Anonymous publication is the act of making publicly available text which cannot be traced to the author unless the text itself identifies (or hints at) the author. ...more on Wikipedia about "Anonymous publication"
In computer security, authentication ( Greek: αυθεντικός, from 'authentes'='author') is the process by which a computer, computer program, or another user attempts to confirm that the computer, computer program, or user from whom the second party has received some communication is, or is not, the claimed first party. A blind credential, in contrast, does not establish identity at all, but only a narrow right or status of the user or program. ...more on Wikipedia about "Authentication"
Cipherspace is the encrypted (and often pseudonymous or fully anonymous) equivalent to cyberspace. Examples of cipherspaces include Freenet, I2P, and some anonymous mail-forwarding services. ...more on Wikipedia about "Cipherspace"
Confidentiality has been defined by the International Organization for Standardization (ISO) as "ensuring that information is accessible only to those authorized to have access" and is one of the cornerstones of Information security. Confidentiality is one of the design goals for many cryptosystems, made possible in practice by the techniques of modern cryptography. ...more on Wikipedia about "Confidentiality"
Crypto-anarchism is a philosophy that expounds the use of strong public-key cryptography to enforce privacy and therefore individual freedom. Crypto-anarchists aim to create virtual communities where everyone is absolutely anonymous or pseudonymous. ...more on Wikipedia about "Crypto-anarchism"
A crypto-society is an encrypted virtual community. ...more on Wikipedia about "Crypto-society"
Frequency-hopping spread spectrum (FHSS) is a spread-spectrum method of transmitting signals by rapidly switching a carrier among many frequency channels, using a pseudorandom sequence known to both transmitter and receiver. ...more on Wikipedia about "Frequency-hopping spread spectrum"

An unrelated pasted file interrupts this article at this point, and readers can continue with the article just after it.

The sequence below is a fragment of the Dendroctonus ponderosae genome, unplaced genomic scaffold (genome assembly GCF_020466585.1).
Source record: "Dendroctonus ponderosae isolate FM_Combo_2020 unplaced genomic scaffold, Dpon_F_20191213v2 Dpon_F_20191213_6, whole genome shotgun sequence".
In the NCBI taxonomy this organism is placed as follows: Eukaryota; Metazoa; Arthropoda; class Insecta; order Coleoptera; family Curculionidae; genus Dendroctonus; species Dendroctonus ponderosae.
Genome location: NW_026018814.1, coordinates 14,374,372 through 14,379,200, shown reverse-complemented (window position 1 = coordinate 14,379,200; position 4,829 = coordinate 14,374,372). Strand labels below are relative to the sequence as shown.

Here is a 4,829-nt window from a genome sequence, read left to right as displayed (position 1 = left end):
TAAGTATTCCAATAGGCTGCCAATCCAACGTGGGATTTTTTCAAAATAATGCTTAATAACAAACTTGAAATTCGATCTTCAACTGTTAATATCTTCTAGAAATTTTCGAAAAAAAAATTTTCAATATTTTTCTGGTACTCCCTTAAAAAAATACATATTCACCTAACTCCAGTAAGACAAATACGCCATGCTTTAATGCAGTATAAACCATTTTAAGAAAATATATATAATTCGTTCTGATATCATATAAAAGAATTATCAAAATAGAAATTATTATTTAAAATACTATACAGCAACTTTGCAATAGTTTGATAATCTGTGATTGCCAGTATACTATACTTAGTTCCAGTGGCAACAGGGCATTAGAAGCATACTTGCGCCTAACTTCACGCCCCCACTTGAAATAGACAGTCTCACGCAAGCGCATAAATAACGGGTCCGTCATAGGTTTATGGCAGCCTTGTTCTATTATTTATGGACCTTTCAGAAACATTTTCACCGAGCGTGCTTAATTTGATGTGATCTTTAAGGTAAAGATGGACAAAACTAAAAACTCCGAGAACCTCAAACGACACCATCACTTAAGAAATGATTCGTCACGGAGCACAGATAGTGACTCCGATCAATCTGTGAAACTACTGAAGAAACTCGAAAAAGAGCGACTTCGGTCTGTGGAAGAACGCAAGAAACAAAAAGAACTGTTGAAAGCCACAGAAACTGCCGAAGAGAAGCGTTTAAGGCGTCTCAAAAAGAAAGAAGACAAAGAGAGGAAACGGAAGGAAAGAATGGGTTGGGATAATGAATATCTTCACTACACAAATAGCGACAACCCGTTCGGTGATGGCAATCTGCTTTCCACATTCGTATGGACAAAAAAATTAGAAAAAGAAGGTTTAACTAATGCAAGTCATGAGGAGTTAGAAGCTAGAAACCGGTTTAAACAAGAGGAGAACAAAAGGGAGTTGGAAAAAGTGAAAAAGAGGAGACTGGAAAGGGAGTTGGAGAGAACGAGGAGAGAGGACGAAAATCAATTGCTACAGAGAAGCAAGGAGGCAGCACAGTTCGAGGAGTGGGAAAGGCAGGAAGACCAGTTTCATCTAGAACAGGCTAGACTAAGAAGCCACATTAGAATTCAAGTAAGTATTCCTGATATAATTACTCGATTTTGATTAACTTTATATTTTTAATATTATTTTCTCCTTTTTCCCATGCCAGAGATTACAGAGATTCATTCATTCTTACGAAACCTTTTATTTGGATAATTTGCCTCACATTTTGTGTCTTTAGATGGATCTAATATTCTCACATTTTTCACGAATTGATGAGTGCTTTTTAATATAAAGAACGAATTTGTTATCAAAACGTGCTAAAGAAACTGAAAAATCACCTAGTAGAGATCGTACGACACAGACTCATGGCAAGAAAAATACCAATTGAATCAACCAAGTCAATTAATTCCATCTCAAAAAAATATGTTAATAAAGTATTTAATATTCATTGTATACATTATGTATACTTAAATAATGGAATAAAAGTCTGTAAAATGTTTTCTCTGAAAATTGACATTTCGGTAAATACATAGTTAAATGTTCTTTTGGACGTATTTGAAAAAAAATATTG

Don't hesitate to contact stuff on shortopedia Applications_of_cryptography
In telecommunications, identification, friend or foe (IFF) is an identification system designed for use during hostile conditions, that enables military aircraft, or both civilian and military air-traffic controllers to distinguish friendly aircraft, vehicles, or forces from the enemy, and also to track them. ...more on Wikipedia about "Identification friend or foe"
Pseudonymity is a state of disguised identity resulting from the use of a pseudonym (also called nym). The pseudonym identifies a holder, that is, one or more human beings who possess but do not disclose their true names (that is, legal identities). For example, all of the Federalist Papers were signed by Publius, a pseudonym shared by James Madison, Alexander Hamilton, and John Jay. As this example suggests, most pseudonym holders use pseudonyms because they wish to remain anonymous. But anonymity is difficult to achieve, and is often fraught with legal issues. True anonymity requires unlinkability, such that an attacker's examination of the pseudonym holder's message provides no new information about the holder's true name. ...more on Wikipedia about "Pseudonymity"
Traitor tracing is a copy prevention strategy which has been around for years. The main concept is that each licensee (the user) is given an unique key which unlocks the software or allows the media to be decrypted. ...more on Wikipedia about "Traitor tracing"
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